Home sweet home

I can pinpoint the exact moment I split in two: True Blood, S1:E2. Beaten and left for dead, Sookie Stackhouse latches on to Vampire Bill’s gushing wrist and guzzles his life-saving “V” straight from the source. I was grossed out, turned on, and changed forever.

I’ll admit, I’ve lived a seriously “vanilla” life. Raised by loving Midwestern parents who instilled a solid work ethic and offered every opportunity, I met my husband at age 17, married at 21, and worked in public accounting before raising two kids in an idyllic suburb of Boston. Please, I’m not complaining by any means, but I was a “midlife awakening” waiting to happen.

Whether hormones or vampires were to blame, off I went down the rabbit hole that led to my secret identity. Cloaked in my invented fanfiction.net screen name, I went scavenging for the longest True Blood—and eventually, Twilight—stories I could find. The more I loved those characters, the more I ached when the story was over. I’d never possess the “real” Edward Cullen or the lovely actor who portrayed him. Heck, I couldn’t even have the “Faux-wards” my favorite writers had created. Hundreds of stories later, it struck me: the only Edward I could control and possess was one I created myself. [I soon learned this, too, was a fallacy.]

Okay, then. I would write! I opened a Word doc, uncaged my feistiest plot bunny, and watched him trounce on my keyboard. I had no idea what I was doing, but I was a woman on fire! I wrote my first chapter in a matter of hours [a whopper of a wet dream, because let’s start off with a bang], edited myself [another rookie mistake!], and clicked that thrilling button—publish. [With no outline, no second chapter, and not a lick of support.]

Wow! How liberating … until sheer terror set in. What if people hate it? Worse—What if nobody ever reads it? With hundreds of thousands of Twilight fanfics online, how would readers find mine, and why would they bother with an “author” they’d never heard of? I somehow collected a few decent reviews, but my new “career” was nothing to write home about.

That first story was PG-13, but I quickly identified my signature theme—Edward Cullen as sexual dominant. It wasn’t a leap from vampire to dom, as many others [you may have even heard of!] discovered, but the genre married a long-standing fantasy with my current favorite character … and I was off and running! My second story, a kinky Cinderella-Twilight mashup, caught the attention of a mega-blog; suddenly, readers around the globe read and reviewed my daily posts. The behemoth of a sequel—over 500k—drew a couple thousand hits each chapter. I turned people on and told their truths and drilled my characters into their hearts. Virtual strangers shared intimate stories, asked my advice [imagine!], and extended outrageous invitations to chat rooms and private scenes. Heady stuff! The earth rumbled again, splitting the chasm between my halves even wider.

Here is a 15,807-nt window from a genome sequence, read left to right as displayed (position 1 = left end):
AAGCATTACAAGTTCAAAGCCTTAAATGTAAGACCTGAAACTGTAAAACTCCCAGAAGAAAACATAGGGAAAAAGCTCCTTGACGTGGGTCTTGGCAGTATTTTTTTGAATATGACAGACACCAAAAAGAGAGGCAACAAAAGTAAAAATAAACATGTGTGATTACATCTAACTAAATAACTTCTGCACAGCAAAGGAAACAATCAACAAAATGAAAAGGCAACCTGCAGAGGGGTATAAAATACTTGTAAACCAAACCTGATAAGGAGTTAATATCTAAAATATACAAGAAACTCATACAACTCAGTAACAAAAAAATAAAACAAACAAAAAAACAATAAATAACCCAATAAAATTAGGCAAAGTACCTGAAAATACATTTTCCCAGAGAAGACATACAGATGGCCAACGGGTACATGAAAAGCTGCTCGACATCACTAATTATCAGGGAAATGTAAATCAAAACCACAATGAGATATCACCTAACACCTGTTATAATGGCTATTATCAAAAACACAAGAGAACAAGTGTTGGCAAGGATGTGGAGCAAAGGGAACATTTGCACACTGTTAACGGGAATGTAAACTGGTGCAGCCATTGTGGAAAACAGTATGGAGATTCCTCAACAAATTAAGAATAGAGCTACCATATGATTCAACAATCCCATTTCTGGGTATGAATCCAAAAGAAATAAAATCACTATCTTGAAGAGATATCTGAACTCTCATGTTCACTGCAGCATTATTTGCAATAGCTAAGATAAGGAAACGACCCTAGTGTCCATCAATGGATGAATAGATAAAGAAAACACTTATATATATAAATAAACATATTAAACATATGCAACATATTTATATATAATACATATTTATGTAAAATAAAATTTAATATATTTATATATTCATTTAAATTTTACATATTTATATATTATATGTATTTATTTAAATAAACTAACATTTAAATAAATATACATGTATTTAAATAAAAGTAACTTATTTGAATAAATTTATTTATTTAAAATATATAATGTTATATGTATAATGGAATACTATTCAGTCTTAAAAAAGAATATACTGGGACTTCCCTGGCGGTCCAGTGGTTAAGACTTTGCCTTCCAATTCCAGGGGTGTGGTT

“Secret me” stole increasingly more of the total. I’d bolt from bed to computer most mornings and write furiously as much as the day and night allowed. Less sleep, more double espresso vodka. Thousands of strangers knew more about my secret fantasies than anyone in my “real life”—with one important exception—my husband. He’s read [almost] every word, accepted and supported my obsession, eaten cereal for dinner when he couldn’t pry me from my keyboard. No need to pity the erotica writer’s husband, though. *wink*

 At times, my secret threatened to burst out—no more so than on the day my tennis teammate asked me if I’d heard of “this Fifty Shades book” [formerly the uber-popular fanfic that helped inspire my kinky trilogy]. My “OH SHIT” meter hit a solid 8.5 out of 10. What were my country club people doing in my secret world?

 Five years into this, my “real life” friends and family members know (generally) what I write and understand why I don’t send them my stories, but I’ve inadvertently hurt feelings by holding back pieces of myself. A pout usually accompanies the predictable, “I like sex, too.” Sure, but what if I tell you my best piece is a Male/male BDSM story? How do I share enough without handing over the keys to the castle? What about professional colleagues? My husband’s? My kids’ friends? Is it fair to toss my skeletons into their closets, too? On the flip side, most “Twihards” don’t know my real name, even many I’ve met at conventions. Much like my most recent protagonist, a closeted MLB pitcher, part of me is always shrouded.

Funny thing, the seams between my two selves are fraying. “Alternate me” feels awfully familiar these days—giving back through writing and creating meaningful interpersonal connections—while leaking a little more adventure into “real life me” every day. I’ve met fellow romance enthusiasts from online friendships spanning the globe, introduced myself to strangers as a writer *gasp*, and struck up a wonderful friendship with the two gorgeous—and also talented and brilliant, by the way—men adorning one of my book covers!

Here’s the thing—I’ve written a manuscript, and I hope to publish under my real name [see byline]. Is it sexy? Heck yes! Life is sexy, especially when you’re Cupid! I’d love to share this book enthusiastically with both worlds because I am tired of leaving half of myself behind. Wish me luck, and please, try not to judge that buttoned-up auditor scouring your books … she might just be the author behind your favorite bodice ripper! Follow me on Facebook for updates!